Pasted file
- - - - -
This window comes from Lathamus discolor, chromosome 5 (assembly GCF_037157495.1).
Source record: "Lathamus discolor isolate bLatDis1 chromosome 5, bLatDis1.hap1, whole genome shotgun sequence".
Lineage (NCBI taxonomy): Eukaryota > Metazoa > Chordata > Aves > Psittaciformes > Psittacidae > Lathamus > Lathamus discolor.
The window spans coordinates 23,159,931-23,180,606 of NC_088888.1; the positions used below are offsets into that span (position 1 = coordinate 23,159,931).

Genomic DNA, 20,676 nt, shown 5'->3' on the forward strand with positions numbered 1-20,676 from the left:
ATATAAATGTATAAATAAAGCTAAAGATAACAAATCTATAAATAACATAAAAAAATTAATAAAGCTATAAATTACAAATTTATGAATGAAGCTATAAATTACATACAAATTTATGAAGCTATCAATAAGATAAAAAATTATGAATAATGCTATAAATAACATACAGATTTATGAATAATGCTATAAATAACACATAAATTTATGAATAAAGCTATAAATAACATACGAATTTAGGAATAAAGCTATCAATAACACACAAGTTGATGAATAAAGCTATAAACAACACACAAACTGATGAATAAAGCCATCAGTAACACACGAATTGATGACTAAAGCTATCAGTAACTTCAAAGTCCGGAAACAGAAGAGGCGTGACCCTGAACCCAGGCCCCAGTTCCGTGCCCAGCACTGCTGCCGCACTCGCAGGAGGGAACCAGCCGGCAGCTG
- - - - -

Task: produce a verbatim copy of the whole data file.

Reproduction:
This window comes from Lathamus discolor, chromosome 5 (assembly GCF_037157495.1).
Source record: "Lathamus discolor isolate bLatDis1 chromosome 5, bLatDis1.hap1, whole genome shotgun sequence".
Lineage (NCBI taxonomy): Eukaryota > Metazoa > Chordata > Aves > Psittaciformes > Psittacidae > Lathamus > Lathamus discolor.
The window spans coordinates 23,159,931-23,180,606 of NC_088888.1; the positions used below are offsets into that span (position 1 = coordinate 23,159,931).

Genomic DNA, 20,676 nt, shown 5'->3' on the forward strand with positions numbered 1-20,676 from the left:
ATATAAATGTATAAATAAAGCTAAAGATAACAAATCTATAAATAACATAAAAAAATTAATAAAGCTATAAATTACAAATTTATGAATGAAGCTATAAATTACATACAAATTTATGAAGCTATCAATAAGATAAAAAATTATGAATAATGCTATAAATAACATACAGATTTATGAATAATGCTATAAATAACACATAAATTTATGAATAAAGCTATAAATAACATACGAATTTAGGAATAAAGCTATCAATAACACACAAGTTGATGAATAAAGCTATAAACAACACACAAACTGATGAATAAAGCCATCAGTAACACACGAATTGATGACTAAAGCTATCAGTAACTTCAAAGTCCGGAAACAGAAGAGGCGTGACCCTGAACCCAGGCCCCAGTTCCGTGCCCAGCACTGCTGCCGCACTCGCAGGAGGGAACCAGCCGGCAGCTG